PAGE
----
Actor Teresa Huang, Part 3

Teresa Huang
Yes.She is an Asian-American person.

Asian Provocateur.

tubgoat: Readers may not be able to tell by your photo, but you–like me–are an Asian-American. How’s that working out for you? Being Asian in Hollywood, that is. Is “The Business” treating our people right?

Teresa: There’s definitely movement in the right direction: more roles, more opportunities, more exposure. I don’t like to point out where Hollywood fails. I believe Hollywood is trying harder every day, and there are actors making great strides for everyone by just being great actors in roles that are not defined by their ethnicities.

tubgoat: Quick–name three off the top of your head.

Teresa: Sandra Oh in Grey’s Anatomy, Danny Pudi in Community, & Aziz Ansari in Parks & Recreation are excellent examples of actors showing the world that talent is talent.

tubgoat: I thought Aziz was Sicilian. You learn something new every day. Is there still a lot of stereotyping, and is it different for Asian women than it is for Asian men?

Teresa Huang, Medicine Woman
Teresa Huang, Medicine Woman

Teresa: We’re still being written into conventional roles like doctor, nurse, lawyer, etc., which is fine by me. I’m grateful for every opportunity to build my resume and learn on the job. Hollywood will never run out of medical shows, so I’m happy!

tubgoat: Have you dealt with any straight-up racism?

Teresa: Acting out from a place of hatred is what I call racism. I can’t say I’ve experienced true racism in the business. Everyone is entitled to their preference of what kind of actors appear in what roles. I don’t freak out about the fact I’ve been asked to audition with an Asian accent or play ethnicities other than my own because “we all look alike.” I know other actors who do take issue with those things, but I think there are far more important and real issues that deserve my attention.

The Plug

tubgoat: You’re a better Asian-American than me. I feel like Hollywood still hasn’t moved past Long Duk Dong. Just look at f#$%*ing Glee.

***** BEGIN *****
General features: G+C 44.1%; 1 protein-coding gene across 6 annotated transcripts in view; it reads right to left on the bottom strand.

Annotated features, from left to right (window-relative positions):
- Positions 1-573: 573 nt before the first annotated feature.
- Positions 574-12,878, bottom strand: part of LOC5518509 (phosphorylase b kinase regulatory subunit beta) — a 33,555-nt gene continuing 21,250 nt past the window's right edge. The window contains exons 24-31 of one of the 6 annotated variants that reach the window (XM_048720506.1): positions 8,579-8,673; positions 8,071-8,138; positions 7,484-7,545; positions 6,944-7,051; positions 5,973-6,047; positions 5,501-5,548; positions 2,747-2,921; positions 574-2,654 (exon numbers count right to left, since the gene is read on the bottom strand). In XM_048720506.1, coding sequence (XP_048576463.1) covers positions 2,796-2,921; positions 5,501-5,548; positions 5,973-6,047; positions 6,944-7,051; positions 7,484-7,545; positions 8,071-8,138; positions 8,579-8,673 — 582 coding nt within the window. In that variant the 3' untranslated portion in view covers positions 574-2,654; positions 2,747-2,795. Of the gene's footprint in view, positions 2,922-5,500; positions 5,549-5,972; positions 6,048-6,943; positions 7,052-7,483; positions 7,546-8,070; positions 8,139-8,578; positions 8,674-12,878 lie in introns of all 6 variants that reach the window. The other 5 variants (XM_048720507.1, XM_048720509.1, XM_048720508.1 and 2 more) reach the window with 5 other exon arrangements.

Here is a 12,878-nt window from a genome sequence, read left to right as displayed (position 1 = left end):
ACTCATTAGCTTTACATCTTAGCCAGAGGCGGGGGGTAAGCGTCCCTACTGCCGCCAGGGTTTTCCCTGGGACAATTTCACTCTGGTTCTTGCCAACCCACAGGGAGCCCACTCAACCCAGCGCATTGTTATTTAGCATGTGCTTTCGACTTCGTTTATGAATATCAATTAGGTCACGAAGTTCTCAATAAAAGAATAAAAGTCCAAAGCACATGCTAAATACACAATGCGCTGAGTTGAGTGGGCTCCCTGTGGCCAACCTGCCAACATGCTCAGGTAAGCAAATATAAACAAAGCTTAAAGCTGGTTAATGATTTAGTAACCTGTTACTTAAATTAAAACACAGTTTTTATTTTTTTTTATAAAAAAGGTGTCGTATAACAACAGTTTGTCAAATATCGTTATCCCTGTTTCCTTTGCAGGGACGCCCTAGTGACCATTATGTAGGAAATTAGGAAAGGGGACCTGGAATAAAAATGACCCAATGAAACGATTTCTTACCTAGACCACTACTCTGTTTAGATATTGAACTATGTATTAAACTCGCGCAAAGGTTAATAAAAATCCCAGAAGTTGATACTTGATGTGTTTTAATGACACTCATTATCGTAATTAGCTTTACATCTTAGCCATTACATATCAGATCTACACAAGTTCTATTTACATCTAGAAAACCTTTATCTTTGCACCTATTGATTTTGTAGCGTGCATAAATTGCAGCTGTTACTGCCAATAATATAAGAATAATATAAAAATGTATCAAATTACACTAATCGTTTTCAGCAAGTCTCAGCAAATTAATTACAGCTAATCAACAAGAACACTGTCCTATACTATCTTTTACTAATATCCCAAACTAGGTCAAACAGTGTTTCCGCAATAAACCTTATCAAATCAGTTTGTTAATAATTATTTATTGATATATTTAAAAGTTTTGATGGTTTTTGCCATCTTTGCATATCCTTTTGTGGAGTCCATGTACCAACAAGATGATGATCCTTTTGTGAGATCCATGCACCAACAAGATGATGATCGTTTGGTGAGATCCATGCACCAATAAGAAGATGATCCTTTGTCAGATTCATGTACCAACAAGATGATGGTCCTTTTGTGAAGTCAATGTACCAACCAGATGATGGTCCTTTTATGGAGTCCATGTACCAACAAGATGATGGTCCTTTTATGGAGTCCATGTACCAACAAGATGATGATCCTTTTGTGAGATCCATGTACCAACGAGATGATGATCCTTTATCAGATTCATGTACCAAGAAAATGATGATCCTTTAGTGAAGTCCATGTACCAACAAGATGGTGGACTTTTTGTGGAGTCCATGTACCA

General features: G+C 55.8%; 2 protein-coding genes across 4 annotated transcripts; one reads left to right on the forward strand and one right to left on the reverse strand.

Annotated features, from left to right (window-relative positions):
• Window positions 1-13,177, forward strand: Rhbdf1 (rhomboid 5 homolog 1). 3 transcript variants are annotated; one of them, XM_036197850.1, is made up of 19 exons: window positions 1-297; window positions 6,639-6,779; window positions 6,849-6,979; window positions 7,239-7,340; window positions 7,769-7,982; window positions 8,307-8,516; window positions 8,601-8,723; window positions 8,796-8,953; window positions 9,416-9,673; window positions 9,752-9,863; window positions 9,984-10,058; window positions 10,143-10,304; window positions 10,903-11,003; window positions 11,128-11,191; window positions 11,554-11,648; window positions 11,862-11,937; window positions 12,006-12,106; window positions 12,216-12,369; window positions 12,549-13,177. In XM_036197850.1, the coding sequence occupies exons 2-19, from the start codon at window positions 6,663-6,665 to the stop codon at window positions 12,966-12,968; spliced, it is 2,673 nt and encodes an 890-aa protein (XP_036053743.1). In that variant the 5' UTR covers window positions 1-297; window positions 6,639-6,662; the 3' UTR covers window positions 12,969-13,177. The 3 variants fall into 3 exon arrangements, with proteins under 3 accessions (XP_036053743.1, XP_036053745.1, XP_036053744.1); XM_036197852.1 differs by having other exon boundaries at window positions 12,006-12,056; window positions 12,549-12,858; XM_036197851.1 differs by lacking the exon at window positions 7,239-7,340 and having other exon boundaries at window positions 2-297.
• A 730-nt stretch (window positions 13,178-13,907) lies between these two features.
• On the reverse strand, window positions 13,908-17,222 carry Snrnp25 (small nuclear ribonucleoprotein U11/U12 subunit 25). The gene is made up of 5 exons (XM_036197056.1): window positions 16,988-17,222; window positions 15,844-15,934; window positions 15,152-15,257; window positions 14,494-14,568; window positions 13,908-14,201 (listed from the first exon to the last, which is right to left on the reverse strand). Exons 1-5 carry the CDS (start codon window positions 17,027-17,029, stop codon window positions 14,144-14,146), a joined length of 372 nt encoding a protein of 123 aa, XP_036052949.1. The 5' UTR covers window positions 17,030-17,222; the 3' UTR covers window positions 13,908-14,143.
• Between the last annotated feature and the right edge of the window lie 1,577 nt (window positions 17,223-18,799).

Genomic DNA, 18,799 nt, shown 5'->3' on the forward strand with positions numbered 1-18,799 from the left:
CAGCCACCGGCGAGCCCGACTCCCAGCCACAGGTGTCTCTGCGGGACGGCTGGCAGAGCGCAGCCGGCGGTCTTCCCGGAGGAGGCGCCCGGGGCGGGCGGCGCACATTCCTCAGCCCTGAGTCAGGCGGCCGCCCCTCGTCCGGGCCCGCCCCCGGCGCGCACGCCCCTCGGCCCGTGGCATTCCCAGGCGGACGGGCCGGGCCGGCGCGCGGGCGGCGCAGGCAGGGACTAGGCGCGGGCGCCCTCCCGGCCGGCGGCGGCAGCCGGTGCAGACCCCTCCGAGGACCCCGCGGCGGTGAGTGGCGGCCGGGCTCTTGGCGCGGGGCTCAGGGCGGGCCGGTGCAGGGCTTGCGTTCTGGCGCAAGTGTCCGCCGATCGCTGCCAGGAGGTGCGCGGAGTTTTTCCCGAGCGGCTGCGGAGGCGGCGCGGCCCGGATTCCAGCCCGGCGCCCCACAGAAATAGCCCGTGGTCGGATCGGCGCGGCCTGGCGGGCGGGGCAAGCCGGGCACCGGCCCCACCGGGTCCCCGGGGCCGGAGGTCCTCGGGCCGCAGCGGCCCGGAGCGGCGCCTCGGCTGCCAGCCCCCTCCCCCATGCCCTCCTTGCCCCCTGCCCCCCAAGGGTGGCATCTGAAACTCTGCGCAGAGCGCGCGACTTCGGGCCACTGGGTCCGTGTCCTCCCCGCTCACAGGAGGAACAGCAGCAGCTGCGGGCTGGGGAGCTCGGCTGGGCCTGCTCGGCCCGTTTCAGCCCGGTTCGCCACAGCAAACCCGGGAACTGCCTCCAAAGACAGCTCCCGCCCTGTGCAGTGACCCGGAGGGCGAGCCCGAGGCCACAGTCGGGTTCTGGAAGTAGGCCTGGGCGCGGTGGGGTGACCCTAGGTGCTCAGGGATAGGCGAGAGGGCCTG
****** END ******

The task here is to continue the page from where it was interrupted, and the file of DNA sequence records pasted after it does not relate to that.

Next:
But this interview is not about me. Give a plug for your latest project.

Teresa: I’m shooting a Web series called Modern Family Business. I just sold a pilot to CBS, so the rest of 2011 will be spent wearing my TV writer hat. I also recently shot another episode of Grey’s Anatomy and recorded a voice for a horror radio play by Joshua Pruett called The Misery Company.  Your readers can download his trilogy of horror stories at the Potato Potato Podcast.  You can also pull links from my blog post about it.

tubgoat: Do you know if any powerful Hollywood types read your blog?

Teresa: I doubt any Hollywood executive types are reading actor blogs – they probably have better things to do than connect with actors in the trenches–though I make sure I don’t draw attention to my blog by saying anything controversial about people in positions of power. They’re all wonderful people who will hire me someday!

tubgoat: Riiiiiight. 

Teresa: My blog has been a great creative outlet for me to share knowledge with others and explore what it’s like for a working actor. It pays off when someone leaves a comment or tweets back that they appreciated my advice.  So many generous people shared advice with me when I was starting out, so I’m happy to pay it forward.

tubgoat: Sorry, but that movie sucked. Thank you for your time and your many excellent words. It’s awesome that that kid who interned at OneZero is a TV star.

–Fin ω

Hit me. I can take it.

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